Quacks Who Let Their Son Die Demanded 4 Million Dollars. Court Rejected It.
David and Collet Stephan live in Canada and support naturopathy. Their 19-month-old toddler Ezekiel died in early 2012. He developed meningitis. They initially refused to take him to a hospital for medical attention. Instead, they stuffed him full of fake naturopathic “treatments”, such as various concoctions of maple syrup, berry juice, apple cider vinegar, garlic and other nutritional supplements. Collet did do some Internet searches on meningitis and had a nurse come see him, but took no further actions.
After about two weeks of suffering and declining health, the parents decided to take him to the hospital. They stopped on the road to call an ambulance that came and got him. He was not breathing. He later died at the hospital. In other words, they failed to provide the bare minimum for their son to survive. They should have taken him to a hospital the moment he got seriously sick.
What happened in the courts?
The lowest court convicted David to four months in prison and Collet to three months in house arrest for failing to provide the necessaries of life (maximum possible sentence was 5 years). Collet got a lesser sentence because she did take some actions to research the condition and get a nurse to examine him in the home, whereas David appeared completely remorseless. Both sides appealed. The Crown prosecutors appealed the lenient sentence and this appeal has not yet been heard. David and Collet appealed the conviction in its entirety, while David kept on selling supplements.
The Alberta court of appeals also convicted both of them. A few months later, David got booted from a Wellness Expo, because it made little sense to have a quack who let his son die promote various health supplements. After that, their appeal court conviction was overturned based on a legal technicality. One of the Judges dissented, which automatically enabled the Stephans to appeal their case to the Supreme Court of Canada who vacated the conviction and ordered a new trial in the lower court.
David is also associated with the supplement corporation TrueHope, who pushes various fake treatments for mental illness. The company has even threatened online critics with a lawsuit.
Date set for the new 2019 trial
After having their Alberta Appeal Court conviction overturned based on a legal technicality, the date has now been set for their new trial to start in the lower court again.
The start date for their case has been set to June 3, 2019. The trial will take four weeks.
The previous cases were decided by a judge and a jury. However, the Stephans have pushed various conspiracy theories about the court system and how the case was handled, so they have now elected to have their new trial heard by a judge alone. This is somewhat perplexing, because they might be able to convince a jury that they are innocent with the help of various emotional arguments or conspiracy theories that probably will not work on a judge. On the other hand, their chief complaint about their appeal court hearings was that there was too much medical evidence for the jury to handle, so they probably think that eliminating the jury means that they will have a better chance of getting cleared. Furthermore, one of the three judges during the appeal case did disagree with the conviction, so they may think that there is more elbow room in a judge-only trial.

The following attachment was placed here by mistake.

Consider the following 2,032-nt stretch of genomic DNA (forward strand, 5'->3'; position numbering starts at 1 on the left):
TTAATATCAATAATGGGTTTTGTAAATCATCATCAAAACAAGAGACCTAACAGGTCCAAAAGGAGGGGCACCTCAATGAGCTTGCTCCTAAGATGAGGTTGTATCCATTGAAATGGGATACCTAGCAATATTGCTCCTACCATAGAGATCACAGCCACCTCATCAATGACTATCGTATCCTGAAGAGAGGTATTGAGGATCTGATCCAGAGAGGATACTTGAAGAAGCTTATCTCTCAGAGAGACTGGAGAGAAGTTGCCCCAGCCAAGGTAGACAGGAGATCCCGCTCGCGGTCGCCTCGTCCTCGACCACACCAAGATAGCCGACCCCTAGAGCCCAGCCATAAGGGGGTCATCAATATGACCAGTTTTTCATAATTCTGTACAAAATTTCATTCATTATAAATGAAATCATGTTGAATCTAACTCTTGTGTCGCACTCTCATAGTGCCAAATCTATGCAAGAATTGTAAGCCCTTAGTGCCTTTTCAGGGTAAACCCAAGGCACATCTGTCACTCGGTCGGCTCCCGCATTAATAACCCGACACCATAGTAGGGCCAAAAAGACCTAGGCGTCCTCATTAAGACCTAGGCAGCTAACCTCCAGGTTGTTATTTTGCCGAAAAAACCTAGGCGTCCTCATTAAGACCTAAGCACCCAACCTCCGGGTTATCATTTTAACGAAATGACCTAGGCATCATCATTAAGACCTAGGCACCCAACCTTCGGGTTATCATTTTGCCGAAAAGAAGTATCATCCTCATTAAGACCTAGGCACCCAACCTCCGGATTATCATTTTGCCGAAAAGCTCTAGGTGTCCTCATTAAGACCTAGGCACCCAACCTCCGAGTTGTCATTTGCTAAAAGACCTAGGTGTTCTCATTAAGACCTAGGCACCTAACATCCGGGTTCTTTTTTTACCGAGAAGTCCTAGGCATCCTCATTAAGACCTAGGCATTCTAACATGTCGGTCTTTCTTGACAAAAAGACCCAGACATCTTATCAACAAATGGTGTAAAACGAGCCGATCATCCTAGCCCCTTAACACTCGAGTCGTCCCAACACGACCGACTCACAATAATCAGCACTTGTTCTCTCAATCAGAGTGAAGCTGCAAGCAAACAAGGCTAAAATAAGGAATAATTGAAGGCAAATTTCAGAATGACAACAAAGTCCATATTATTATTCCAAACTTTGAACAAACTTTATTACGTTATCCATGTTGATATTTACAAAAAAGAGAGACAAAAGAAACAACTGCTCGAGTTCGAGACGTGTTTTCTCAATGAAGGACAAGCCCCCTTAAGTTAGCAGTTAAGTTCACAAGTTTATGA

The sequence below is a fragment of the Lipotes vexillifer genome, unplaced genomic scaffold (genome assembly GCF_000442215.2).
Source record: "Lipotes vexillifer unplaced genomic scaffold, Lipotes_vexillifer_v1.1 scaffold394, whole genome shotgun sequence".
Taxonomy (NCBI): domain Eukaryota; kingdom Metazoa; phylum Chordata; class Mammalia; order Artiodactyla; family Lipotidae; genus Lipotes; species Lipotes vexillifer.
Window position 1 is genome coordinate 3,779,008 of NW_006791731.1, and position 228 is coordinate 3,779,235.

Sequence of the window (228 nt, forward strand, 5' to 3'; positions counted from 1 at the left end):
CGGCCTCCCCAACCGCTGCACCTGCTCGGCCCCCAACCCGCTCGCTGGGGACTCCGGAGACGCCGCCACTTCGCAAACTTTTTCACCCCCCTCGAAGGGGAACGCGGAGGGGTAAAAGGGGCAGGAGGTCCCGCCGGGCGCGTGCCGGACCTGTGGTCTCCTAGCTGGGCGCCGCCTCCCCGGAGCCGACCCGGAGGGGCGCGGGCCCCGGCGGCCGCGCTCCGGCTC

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The Stephans may have spent 1M dollars on legal fees
Since they have already gone through the local court and the court of appeals, the Stephans have accumulated substantial legal fees. According to the court documents they have submitted, they have already spent 1 million Canadian dollars (~754 975 USD) on legal fees. Furthermore, they “have liquidated their assets, are in debt to previous counsel from the last trial and do not have the money to obtain the needed assistance required to provide them with a fair trial.” This means that they have sold their assets to get money to pay lawyers and other legal debt. This has not been sufficient, since they are also in debt. In other words, they probably have outstanding legal fees that have not been paid.
Since they are in a financial bind, they have submitted a request to get a total of 4 million dollars (~3 019 900 USD). They want to use this money to pay off the 1 million Canadian dollars they owe in legal costs and use the other 3 million dollars for future costs for their new trial. However, according to a video (cache) posted to David Stephan’s Facebook account and later shared to the Facebook page Prayers for Ezekiel on February 4, David Stephan wants to use the money for alleged “medical experts” to prove their case, not on lawyers. David says that he himself will handle the lawyer work to begin with. He claims that the cost of lawyers would be half a million Canadian dollars (~377 487 USD) from February to the start of the trial and that the video is being filmed in an Airbnb.
David Stephan explains that any money left over will be used for a number of things. First, it will help boost their investigative team to examine other cases and go public. Second, it will allow David to personally attend other similar court cases to do supposed “independent reporting” that is not included in the mainstream media coverage. Third, money will go to getting a lawyer for his wife Collet.